Monday, January 23, 2006

Article Note: On How Curious George Became Frightened George

Citation for the article:

Greenstone, Daniel. "Frightened George: How the Pediatric-Educational Complex Ruined the Curious George Series." Journal of Social History 39.1 (2005): 221-228.

I read the article via ProjectMuse.

I will warn readers that if they hold a very cherished memory of Curious George, and they worry any criticism may change that memory, to stop reading this. Otherwise, here we go.

This short article looks at how Curious George has changed thoughout the series. The author argues that changes in the character reflect changes in child-rearing views in the United States. As a reference, Greenstone cites Peter Stearns' Anxious Parents, which is a history of child-rearing in the 20th century. "Stearns convincingly shows that Victorian era parents generally thought of their children (particularly boys) as resilient, hardy and tough. Because some fears could not be avoided, parents instructed their children to face and overcome them" (222). What happened then by the 1930s is that the attitudes began to change. The attitude moved to one of shielding the children from exposure to any form of fear or crisis. Greenstone then shows how this change is reflected in the book series. Initially, George is self-reliant and nonchalant about danger. Eventually the little monkey's autonomy erodes as the man in the yellow hat supervises George more closely. Greenstone concludes that "in short, in the final three books, by turning over the reins of the series to the pediatric-educational complex, the Reys allowed their most famous creation to be transformed frmo a lovable scamp into a nervous, anxious child" (224).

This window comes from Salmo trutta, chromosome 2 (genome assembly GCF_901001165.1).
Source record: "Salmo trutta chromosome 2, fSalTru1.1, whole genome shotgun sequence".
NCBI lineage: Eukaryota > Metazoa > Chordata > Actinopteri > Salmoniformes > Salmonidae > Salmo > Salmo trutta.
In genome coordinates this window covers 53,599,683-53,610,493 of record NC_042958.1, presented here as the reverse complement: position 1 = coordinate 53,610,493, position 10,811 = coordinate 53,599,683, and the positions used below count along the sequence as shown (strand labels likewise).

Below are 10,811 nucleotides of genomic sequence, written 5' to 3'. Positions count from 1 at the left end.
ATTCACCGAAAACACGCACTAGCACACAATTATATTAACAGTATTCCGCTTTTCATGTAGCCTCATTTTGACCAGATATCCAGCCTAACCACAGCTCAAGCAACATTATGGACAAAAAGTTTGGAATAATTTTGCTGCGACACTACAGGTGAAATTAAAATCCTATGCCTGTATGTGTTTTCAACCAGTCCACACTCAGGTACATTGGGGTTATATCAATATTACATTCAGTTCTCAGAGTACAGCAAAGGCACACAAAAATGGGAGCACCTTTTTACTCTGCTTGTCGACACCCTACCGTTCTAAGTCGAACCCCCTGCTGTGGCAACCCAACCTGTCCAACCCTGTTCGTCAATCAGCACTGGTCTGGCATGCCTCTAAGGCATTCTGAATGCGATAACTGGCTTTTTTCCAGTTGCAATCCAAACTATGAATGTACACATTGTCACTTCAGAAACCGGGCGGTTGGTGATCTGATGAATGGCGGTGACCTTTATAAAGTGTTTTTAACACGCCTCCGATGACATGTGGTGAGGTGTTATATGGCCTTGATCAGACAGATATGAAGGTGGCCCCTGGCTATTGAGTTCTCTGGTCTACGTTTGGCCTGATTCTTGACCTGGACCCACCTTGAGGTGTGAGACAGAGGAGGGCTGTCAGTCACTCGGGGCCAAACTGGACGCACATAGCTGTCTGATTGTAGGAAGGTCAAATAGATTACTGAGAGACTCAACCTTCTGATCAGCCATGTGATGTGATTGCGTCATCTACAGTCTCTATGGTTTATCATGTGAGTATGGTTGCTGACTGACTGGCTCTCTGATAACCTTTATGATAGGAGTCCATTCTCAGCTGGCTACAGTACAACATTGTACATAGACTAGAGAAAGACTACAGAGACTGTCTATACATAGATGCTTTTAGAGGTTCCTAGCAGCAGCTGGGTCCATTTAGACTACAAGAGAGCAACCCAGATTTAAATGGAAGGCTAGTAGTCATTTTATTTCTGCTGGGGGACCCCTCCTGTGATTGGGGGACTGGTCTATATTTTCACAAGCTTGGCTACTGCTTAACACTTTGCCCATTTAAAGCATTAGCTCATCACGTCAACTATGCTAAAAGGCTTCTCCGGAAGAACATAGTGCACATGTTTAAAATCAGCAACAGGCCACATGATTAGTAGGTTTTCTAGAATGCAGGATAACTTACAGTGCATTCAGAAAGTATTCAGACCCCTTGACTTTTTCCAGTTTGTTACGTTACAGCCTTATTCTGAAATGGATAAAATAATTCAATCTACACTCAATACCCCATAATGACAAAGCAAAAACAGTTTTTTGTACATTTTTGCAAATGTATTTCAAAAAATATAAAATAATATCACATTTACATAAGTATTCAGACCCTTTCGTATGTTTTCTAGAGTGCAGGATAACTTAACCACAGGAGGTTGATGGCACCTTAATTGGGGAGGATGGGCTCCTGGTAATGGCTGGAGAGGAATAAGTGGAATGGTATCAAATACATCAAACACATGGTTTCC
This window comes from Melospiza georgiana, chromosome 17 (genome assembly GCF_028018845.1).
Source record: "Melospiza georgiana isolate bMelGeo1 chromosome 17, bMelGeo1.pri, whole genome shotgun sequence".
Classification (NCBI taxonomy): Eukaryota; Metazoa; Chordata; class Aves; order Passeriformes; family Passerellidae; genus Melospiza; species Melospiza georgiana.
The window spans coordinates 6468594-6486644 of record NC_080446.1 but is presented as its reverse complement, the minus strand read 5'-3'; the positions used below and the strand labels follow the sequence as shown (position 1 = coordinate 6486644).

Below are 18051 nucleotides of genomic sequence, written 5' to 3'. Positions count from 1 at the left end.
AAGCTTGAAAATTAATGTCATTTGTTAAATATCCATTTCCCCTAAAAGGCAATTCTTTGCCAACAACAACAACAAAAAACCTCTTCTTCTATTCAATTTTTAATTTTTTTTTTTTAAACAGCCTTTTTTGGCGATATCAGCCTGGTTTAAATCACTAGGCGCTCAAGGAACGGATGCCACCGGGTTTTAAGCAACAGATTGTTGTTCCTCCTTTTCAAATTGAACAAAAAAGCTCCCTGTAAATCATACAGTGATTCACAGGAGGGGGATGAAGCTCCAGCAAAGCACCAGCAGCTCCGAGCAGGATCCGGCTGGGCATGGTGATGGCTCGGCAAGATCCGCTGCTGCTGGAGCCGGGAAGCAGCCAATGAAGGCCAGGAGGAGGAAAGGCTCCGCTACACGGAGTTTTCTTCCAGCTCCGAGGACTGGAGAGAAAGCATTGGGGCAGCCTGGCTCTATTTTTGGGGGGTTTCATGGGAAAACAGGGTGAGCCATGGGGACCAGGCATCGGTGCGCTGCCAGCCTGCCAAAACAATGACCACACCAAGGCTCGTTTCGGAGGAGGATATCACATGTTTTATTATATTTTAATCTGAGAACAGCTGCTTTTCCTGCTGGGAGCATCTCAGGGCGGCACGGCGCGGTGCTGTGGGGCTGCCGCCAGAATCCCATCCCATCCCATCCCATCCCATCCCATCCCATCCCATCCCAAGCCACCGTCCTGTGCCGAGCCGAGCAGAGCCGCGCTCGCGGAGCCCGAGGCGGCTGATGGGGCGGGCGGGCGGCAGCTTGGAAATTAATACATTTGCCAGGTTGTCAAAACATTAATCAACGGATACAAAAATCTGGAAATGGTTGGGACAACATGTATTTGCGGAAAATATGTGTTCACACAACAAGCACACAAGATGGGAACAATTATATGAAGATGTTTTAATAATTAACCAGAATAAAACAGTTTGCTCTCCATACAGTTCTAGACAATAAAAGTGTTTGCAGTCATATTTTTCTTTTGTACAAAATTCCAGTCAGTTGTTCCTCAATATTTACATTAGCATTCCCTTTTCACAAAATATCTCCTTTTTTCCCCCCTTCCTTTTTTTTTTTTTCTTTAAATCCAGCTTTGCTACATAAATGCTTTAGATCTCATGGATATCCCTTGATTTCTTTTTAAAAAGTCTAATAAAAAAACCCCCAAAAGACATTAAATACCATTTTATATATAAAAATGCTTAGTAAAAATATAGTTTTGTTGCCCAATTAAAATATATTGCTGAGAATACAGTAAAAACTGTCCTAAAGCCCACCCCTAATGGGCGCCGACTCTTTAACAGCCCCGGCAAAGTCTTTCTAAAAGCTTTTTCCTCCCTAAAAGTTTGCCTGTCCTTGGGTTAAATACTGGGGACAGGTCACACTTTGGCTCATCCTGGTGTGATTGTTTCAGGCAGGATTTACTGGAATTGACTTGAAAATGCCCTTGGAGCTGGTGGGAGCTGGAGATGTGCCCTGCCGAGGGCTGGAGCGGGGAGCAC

Greenstone goes over the seven books in the series. He also looks at events of the time such as the publishing of Dr. Seuss' The Cat in the Hat (1957, significant for its use of a minimal set of words) and the launch of Sputnik (1957). Overall, Greenstone makes an interesting argument about the books and closes by saying, "when literature, even children's literature, subordinates itself to larger social aims, it often does so at the expense of its own vitality" (226).

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